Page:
Economic burden of osteoporosis, breast cancer, and cardiovascular disease among postmenopausal women in an employed population
ABSTRACT Postmenopausal women have a significant risk of developing a number of chronic conditions including osteoporosis (OP), breast cancer (BrCa), and cardiovascular disease (CVD). These diseases can result in significant direct (medical treatment) and indirect (workplace) costs. The objective of this study is to assess these costs among an employed population.
Deidentified medical and disability claims data from seven large employers (n = 585,441) were analyzed from 1998 through 2000 for female employees, age 50-64 years. Medical claim ICD-9CM codes were used to identify patients treated for: OP (n = 2,314), BrCa (n = 555), and CVD (n = 1,710). Each disease cohort was compared to a random sample of 50- to 64-year-old female employees (n = 7,575). Descriptive and multivariate techniques were used to characterize direct and indirect costs attributable to each condition.
Average annual direct costs were higher (p < .001) for female employees treated for OP (6,259 dollars), BrCa (13,925 dollars), or CVD (12,055 dollars) when compared with the random sample (2,951 dollars). In addition, average annual indirect costs associated with OP (4,039 dollars), BrCa (8,236 dollars), and CVD (4,990 dollars) were higher (p < .001) than indirect costs for the random sample (2,292 dollars). Even when controlling for each disease-state cohort's demographics and disease-specific comorbidities, patients treated for OP, BrCa, and CVD continued to have significantly greater direct and indirect costs (p < .001) than the random sample.
Chronic conditions such as OP, BrCa, and CVD, which occur more frequently in women after menopause, impose a significant financial burden. Greater health care utilization and work-loss prevalence among women treated for these conditions contribute to these additional costs.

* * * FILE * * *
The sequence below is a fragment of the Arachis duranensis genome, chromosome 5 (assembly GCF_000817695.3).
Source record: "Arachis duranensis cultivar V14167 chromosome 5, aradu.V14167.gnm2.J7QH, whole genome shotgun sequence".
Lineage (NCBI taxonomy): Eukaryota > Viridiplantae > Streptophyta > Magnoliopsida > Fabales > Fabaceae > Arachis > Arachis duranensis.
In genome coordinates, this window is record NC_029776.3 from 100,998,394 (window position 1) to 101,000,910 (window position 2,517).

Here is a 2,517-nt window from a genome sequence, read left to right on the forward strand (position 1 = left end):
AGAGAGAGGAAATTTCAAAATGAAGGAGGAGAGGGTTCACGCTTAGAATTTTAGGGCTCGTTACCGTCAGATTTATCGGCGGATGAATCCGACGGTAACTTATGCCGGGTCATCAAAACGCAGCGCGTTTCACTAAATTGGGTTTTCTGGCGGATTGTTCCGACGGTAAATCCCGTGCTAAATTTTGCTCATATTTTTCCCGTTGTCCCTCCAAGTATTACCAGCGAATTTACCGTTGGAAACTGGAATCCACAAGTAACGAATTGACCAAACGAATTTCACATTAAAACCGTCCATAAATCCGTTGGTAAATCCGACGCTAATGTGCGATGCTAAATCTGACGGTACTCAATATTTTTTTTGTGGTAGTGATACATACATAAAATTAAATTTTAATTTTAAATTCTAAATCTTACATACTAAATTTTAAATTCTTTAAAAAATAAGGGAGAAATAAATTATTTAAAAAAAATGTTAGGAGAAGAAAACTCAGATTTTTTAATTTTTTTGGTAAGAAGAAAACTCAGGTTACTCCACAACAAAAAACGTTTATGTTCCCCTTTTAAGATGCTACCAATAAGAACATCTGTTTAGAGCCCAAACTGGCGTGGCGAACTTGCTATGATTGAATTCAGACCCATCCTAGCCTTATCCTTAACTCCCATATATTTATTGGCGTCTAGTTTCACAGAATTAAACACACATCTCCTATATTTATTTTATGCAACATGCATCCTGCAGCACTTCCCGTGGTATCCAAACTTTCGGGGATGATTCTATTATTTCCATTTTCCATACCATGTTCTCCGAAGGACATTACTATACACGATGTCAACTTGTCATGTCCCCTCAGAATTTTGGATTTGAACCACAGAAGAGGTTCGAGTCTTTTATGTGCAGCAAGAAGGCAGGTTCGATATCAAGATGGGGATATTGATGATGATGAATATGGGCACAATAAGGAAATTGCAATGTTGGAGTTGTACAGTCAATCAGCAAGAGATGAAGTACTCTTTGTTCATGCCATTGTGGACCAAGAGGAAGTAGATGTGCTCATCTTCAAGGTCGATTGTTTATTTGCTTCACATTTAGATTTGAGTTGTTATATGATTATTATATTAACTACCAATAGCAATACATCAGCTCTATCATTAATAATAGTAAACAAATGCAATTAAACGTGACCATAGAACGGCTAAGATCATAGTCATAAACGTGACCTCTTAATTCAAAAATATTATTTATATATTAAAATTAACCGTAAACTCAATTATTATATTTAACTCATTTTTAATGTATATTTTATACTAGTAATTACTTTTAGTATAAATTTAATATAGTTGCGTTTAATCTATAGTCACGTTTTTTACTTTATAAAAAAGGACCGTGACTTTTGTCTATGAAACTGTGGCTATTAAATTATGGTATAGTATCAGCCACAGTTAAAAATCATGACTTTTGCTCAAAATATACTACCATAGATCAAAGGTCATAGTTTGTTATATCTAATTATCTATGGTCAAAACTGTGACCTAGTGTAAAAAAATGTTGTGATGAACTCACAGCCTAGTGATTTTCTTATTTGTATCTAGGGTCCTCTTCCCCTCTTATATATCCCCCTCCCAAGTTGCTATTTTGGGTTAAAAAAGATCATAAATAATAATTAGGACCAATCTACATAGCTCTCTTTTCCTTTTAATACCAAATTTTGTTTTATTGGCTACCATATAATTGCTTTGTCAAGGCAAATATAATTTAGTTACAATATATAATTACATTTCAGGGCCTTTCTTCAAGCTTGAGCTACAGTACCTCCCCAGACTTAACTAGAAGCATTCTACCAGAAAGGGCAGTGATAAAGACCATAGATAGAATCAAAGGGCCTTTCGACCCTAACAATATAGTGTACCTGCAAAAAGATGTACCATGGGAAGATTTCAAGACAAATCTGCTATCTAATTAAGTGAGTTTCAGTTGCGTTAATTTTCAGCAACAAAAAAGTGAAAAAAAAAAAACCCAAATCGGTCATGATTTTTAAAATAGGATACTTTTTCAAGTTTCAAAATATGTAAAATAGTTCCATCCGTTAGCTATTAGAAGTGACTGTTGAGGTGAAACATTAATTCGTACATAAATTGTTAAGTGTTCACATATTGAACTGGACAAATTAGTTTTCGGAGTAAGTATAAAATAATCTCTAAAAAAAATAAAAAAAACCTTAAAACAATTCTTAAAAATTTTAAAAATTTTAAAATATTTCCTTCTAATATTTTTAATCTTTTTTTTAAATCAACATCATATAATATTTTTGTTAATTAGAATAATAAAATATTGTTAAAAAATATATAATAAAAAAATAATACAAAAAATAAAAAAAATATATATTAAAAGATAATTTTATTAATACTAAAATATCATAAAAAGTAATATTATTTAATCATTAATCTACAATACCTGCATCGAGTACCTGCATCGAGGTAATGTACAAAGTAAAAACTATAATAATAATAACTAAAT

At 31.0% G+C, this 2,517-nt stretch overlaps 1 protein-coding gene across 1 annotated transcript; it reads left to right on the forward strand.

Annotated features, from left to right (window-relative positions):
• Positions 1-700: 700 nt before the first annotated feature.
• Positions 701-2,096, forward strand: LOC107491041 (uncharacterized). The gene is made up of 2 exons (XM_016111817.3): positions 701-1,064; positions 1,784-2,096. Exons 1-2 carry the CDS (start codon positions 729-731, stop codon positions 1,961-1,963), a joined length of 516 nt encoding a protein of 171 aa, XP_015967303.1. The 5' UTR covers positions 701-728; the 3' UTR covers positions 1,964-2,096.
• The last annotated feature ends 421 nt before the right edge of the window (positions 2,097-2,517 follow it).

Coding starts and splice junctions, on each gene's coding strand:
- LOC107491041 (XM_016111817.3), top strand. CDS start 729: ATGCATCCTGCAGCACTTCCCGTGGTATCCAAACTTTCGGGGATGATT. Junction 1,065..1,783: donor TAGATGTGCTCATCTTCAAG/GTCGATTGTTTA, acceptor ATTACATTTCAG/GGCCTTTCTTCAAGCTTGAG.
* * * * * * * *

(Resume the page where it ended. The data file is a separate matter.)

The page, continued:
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ABSTRACT: Across Europe and increasingly the rest of the world, the economic costs of chronic illness dwarf the costs of acute illnesses, both for the health care system and for other stakeholders. Employers must contend with substantial productivity losses, while the indirect costs of treatment that patients and families cope with can be debilitating, particularly when insurance coverage is less comprehensive. These economic costs can send ill patients and their families into poverty, creating a poverty cycle that may last for generations. Disparities in the burden of chronic disease exist between western Europe and the central and eastern countries, and current trends indicate that the burden of chronic illness is likely to grow. The current primary care model is focused more on acute episodes of care than recurrent care for chronic conditions. The implication is that strong doctor-patient relationships are not promoted, training is rarely sufficient for chronic disease management, and there is insufficient continuity and coordination of the patient's journey through the health care system. European countries have taken a variety of approaches to address the growing chronic disease burden. Austria, Belgium, England, Germany, Italy, the Netherlands, and Spain appear to be at the forefront of formal disease management programmes, although Denmark, Finland, France and Poland are also putting these types of chronic disease models into place. Most of the central and eastern European countries are lagging behind in terms of comprehensive models to deal with chronic care, although all have begun to implement some aspects of chronic disease management. Even in countries with the most comprehensive models of chronic disease management, there is still scope for improvement. More focus should be placed on self-management programmes for patients, formal education programmes for health providers, the use of multi-disciplinary teams and nurses, and electronic information systems that facilitate the easy exchange of information. Primary and secondary care systems need to be redesigned to focus more on chronically ill patients, which implies a substantial overhaul of how we think about health care. Most of the European models of chronic disease management concentrate on specific diseases rather than care as a whole. The increase in co-morbidities implies that the current models may be behind current trends, and more holistic models of primary care should be considered. This Research Note has been produced for the European Commission by Marin Gemmill from the Health and Living Conditions Network of the European Observatory on the Social Situation and Demography. The views expressed are those of the authors and do not necessarily represent those of the European Commission